In many applications involving gold, rinse water is recirculated and the gold (as well as other constituents) are allowed to accumulate. Before disposal, the gold is removed in accordance with the invention. In other processes, the gold is continuously removed and in some situations, the rinse water is disposed of continuously.

Although the gold recovery process is highly useful with a large variety of gold recovery processes, it is particularly convenient when used in conjunction with a gold strip line plating process like that described in the above two references. Such processes are often used to electroplate gold on high-volume items such as connector pins. In such a process, a strip travels down a succession of electrochemical processing containers (at least two cells but usually more) including cleaning, electrochemical polishing, electroplating, etc. Included in the strip line process are one or more gold electroplating sections, often one devoted to gold flash plating and another to hard gold electroplating. After the gold plating processes, the strip line is rinsed to remove residual gold plating solution. The rinse water is often recirculated and gold removed either periodically (as before disposal of the rinse water) or on a continuous basis.

In broad terms, the gold removal process involves flowing the dilute aqueous solution through a recovery cell made up of container (to hold the aqueous solution), anode and cathode. The physical arrangement of the anode and cathode are not critical and often depend on convenience. For example, the same container might serve another purpose such as filtering of the dilute aqueous solution or analysis of the dilute aqueous solution.

Certain design criteria increase the efficiency of the cell in removing the dissolved gold. First of all, high flow rates are preferred because it reduces the depletion layer thickness and increases the rate at which gold is removed from the dilute aqueous solution. It also increases the volume of solution exposed to the cathode per unit time and thereby increases the rate of removing gold from the dilute aqueous solution. For this reason, it is preferred that the flow rate be greater than three cm/sec, more preferred greater than 10 or even 20 cm/sec. Turbulent flow is also preferred so as to permit the more efficient removal of gold. Generally, it is preferred that the cathode (and often the anode) be of the flow-through type (sometimes called expanded metal construction) in which there are open holes or spaces in the electrode. Such a construction increases the velocity of flow and turbulence of the flow.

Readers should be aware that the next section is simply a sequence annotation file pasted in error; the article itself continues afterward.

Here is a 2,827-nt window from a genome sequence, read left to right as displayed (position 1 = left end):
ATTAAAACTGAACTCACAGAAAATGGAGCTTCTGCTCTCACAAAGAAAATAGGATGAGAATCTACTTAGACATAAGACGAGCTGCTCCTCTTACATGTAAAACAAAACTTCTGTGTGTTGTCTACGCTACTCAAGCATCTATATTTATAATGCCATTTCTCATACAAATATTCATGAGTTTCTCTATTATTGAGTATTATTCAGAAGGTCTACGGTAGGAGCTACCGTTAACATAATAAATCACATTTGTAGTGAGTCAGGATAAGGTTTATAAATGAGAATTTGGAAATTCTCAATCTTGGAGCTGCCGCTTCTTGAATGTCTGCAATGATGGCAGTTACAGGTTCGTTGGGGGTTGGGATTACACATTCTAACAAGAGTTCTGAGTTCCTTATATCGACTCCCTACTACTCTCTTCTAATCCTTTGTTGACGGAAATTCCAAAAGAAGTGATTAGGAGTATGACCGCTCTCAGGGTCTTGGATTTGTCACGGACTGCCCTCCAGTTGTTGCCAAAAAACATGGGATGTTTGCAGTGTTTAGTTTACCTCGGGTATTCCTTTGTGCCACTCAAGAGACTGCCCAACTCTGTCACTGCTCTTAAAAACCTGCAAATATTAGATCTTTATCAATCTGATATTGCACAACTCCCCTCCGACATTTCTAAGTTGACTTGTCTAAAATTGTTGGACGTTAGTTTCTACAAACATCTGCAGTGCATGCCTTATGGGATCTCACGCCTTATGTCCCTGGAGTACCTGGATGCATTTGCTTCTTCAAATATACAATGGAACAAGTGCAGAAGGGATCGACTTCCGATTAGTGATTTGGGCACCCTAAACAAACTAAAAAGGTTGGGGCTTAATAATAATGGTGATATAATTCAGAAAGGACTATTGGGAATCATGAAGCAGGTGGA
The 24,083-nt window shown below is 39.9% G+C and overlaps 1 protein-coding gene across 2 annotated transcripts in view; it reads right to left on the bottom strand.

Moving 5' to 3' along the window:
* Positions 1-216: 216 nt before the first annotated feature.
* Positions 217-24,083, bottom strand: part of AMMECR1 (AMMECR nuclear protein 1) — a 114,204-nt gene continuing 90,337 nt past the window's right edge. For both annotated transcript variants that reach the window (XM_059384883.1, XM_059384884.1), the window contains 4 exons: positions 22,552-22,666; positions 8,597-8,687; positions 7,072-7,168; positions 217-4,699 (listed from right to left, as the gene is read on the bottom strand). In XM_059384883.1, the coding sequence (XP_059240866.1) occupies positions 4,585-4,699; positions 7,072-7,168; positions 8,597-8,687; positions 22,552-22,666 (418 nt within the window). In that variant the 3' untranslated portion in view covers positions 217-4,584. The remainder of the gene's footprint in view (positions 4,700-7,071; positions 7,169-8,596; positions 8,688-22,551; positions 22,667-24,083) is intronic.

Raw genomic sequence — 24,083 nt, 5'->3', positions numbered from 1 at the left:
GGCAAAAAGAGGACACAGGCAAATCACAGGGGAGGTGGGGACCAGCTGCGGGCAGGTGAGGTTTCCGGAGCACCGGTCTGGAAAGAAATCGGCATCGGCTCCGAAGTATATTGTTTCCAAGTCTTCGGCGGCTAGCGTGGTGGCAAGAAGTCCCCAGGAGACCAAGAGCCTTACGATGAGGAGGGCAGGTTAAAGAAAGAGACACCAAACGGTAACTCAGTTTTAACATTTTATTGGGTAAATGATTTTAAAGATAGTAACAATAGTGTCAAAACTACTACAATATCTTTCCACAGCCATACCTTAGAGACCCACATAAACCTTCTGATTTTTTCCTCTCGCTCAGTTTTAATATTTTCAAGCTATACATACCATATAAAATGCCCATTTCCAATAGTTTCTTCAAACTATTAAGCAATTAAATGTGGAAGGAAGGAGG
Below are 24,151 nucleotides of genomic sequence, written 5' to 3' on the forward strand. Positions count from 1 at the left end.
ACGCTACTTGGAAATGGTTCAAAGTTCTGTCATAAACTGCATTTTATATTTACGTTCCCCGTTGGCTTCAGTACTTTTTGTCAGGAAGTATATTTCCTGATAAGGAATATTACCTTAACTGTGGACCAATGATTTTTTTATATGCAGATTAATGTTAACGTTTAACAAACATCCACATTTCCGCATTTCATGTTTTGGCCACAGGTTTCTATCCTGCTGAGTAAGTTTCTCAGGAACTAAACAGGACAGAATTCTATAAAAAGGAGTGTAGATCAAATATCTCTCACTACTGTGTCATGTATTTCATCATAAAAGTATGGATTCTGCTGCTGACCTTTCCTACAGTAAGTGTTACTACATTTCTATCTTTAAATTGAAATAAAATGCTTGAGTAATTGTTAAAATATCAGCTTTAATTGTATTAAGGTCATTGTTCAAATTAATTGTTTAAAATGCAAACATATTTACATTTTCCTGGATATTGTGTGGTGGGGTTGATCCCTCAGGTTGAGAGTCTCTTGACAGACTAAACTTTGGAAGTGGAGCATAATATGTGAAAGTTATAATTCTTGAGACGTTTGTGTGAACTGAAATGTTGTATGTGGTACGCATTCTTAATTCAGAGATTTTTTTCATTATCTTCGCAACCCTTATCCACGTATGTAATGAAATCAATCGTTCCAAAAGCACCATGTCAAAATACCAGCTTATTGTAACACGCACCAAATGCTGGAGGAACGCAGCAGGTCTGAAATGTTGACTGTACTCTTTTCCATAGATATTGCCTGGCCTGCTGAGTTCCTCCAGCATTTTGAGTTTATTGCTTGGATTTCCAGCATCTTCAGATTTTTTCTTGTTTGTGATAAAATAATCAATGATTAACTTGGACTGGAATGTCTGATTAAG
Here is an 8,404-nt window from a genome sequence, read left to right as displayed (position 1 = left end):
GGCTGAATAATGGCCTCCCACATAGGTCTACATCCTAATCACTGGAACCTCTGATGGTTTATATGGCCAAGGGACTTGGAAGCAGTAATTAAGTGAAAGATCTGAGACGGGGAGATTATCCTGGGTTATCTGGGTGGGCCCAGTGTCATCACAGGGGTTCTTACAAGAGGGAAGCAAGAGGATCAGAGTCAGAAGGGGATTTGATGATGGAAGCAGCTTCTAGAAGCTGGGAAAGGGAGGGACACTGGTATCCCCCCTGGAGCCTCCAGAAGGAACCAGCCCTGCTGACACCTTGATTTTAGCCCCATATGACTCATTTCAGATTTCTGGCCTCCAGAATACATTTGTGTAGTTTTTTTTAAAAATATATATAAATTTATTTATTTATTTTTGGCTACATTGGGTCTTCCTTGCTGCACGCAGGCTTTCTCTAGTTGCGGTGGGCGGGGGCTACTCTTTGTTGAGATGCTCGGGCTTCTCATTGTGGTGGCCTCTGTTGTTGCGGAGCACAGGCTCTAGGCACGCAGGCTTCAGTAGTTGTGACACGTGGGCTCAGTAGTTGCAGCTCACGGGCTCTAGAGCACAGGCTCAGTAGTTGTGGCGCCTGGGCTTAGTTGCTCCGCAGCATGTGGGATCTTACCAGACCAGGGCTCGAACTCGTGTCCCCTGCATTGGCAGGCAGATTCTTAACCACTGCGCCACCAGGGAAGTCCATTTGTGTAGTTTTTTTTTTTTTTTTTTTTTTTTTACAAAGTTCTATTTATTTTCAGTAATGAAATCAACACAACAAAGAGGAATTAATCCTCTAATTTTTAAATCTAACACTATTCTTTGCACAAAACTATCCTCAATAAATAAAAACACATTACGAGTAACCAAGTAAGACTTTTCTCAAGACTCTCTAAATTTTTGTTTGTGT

Large surface area for the cathode and anode are also preferred. This ensures more rapid and complete removal of the gold from the solution. Often, the cathode and anode are in the form of parallel, close-spaced surfaces such as parallel planes or concentric cylinders. The electrode potential is generally from 3 to 4 volts and the current is monitored to determine progress in the gold removal process. As gold is removed, the current (for a constant voltage) reduces and essentially complete removal of the gold is indicated by a constant current at constant voltage.

A large variety of materials can be used for anode and cathode. For the anode, traditional anode material usually used in electroplating operations may be used such as platinum, platinized titanium, etc. A particularly convenient anode structure is titanium coated with a mixture of iridium oxide and tantalum oxide. Typical compositions range from 10 to 90 mole percent iridium oxide, remainder tantalum oxide.

The cathode can be made of a variety of metallic materials. A particularly convenient material is titanium because of chemical stability and the ease with which gold electroplates on this material.